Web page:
The sample data suggests that the race between Obama and Romney might be a bit closer than the already-close figure. The poll has a D/R/I of 41/36/23, which compares to 2008’s 37/34/29 and 2010’s 36/36/29 exit polling. In 2008, Obama won Florida independents by 7 points on the way to a 3-point victory, 51/48. In this poll, Obama still leads independents, but only within the MOE at 41/39. Recalculated, that would tend to draw the two opponents into a tie, since it’s unlikely that we’ll see a better Democratic turnout in Florida this year than in 2008. It still doesn’t put Romney ahead — although the very low 41% for Obama among independents suggests that many late breakers won’t be inclined to go in his direction, as late breakers usually come on strong for the non-incumbent.
The age demos are even more intriguing than independents. Survey USA has four age demos, and their sample breaks almost evenly across them:
- 18-34: 24% of the sample
- 35-49: 26%
- 50-64: 26%
- 65+: 24%
Those don’t reflect the breakdowns in exit polling from the last two electoral cycles, however. The exit polls break out age demos differently, but it’s not difficult to see how far off this sample is from the 2008 race:
- 18-29: 15%
- 30-44: 25%
- 45-64: 37%
- 65+: 22%
Romney only wins the senior vote outright at 55/41, though he edges Obama among 50-64YOs 47/46. This poll seems to oversample younger voters by a wide margin, where Obama wins 54-37.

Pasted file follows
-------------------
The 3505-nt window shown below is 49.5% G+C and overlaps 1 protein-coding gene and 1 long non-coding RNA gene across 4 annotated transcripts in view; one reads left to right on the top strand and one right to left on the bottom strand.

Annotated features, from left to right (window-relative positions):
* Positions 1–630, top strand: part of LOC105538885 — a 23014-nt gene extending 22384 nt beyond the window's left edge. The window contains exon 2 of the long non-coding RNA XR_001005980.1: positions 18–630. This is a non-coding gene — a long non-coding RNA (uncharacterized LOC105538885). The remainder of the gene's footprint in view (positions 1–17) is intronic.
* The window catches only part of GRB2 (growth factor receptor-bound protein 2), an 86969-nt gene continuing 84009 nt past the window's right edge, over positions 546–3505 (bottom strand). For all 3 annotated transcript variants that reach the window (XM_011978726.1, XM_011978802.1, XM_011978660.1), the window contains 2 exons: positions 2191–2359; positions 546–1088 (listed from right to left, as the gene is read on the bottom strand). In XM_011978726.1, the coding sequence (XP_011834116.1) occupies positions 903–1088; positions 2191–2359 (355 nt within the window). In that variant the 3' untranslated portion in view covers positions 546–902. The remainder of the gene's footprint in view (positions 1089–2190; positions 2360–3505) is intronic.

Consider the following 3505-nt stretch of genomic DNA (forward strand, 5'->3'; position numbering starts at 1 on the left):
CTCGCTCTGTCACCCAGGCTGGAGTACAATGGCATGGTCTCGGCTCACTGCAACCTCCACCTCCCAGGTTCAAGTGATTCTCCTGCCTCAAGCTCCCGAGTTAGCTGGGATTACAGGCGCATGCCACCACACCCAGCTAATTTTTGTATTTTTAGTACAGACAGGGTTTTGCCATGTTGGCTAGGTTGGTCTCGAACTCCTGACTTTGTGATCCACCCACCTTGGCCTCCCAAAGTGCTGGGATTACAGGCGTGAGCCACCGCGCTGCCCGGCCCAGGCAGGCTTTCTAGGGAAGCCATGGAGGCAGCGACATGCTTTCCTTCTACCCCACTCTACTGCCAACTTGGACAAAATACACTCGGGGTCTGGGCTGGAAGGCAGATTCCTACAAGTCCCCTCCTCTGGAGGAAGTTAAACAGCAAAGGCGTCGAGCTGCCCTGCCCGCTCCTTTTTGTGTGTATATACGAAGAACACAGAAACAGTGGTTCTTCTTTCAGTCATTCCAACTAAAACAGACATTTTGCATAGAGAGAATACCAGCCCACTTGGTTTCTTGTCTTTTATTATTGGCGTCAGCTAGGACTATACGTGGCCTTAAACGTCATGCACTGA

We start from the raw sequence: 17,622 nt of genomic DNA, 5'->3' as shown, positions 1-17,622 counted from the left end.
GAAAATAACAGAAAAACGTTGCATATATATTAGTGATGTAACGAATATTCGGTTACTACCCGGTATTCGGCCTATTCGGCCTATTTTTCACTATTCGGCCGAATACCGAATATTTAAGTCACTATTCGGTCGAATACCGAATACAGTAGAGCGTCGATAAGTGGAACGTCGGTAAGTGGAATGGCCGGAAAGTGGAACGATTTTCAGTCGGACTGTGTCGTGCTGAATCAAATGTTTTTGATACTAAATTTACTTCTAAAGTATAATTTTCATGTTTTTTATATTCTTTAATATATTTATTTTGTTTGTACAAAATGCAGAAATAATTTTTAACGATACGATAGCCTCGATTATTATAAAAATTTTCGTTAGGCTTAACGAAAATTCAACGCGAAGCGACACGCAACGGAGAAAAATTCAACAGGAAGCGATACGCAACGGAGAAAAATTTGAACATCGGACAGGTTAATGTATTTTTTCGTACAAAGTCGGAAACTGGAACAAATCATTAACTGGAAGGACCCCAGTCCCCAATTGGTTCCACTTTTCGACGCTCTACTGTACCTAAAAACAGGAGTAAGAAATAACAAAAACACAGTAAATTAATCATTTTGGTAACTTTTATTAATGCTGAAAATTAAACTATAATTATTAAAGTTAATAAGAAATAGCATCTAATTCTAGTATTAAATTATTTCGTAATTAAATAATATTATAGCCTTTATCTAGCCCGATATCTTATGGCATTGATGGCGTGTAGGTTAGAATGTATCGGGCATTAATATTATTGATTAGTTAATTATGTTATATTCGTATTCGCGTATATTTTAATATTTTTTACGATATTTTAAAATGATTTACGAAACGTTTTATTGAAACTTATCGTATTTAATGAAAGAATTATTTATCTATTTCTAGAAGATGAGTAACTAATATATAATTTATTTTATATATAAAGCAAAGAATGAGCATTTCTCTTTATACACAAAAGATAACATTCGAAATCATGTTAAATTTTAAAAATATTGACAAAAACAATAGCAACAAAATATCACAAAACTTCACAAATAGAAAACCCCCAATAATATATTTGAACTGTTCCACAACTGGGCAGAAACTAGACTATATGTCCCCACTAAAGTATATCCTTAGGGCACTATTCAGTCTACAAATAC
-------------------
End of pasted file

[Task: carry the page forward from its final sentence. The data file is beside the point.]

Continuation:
Still, this doesn’t look like very good news when one considers the effort by the GOP to woo the Sunshine State by holding the convention in Tampa. The eleven-point lead by Bill Nelson over Connie Mack also looks like bad news for GOP efforts in the state, especially with Mack only getting 29% of independents so far. Nelson’s vulnerable at 47%, but Mack has a long way to go to catch up and not too much time to do it.
Meanwhile, Rasmussen shows the national convention bump for Obama almost entirely dissipated:
The Rasmussen Reports daily Presidential Tracking Poll for Wednesday shows President Obama attracting support from 46% of voters nationwide, while Mitt Romney earns 45% of the vote. Four percent (4%) prefer some other candidate, and five percent (5%) are undecided.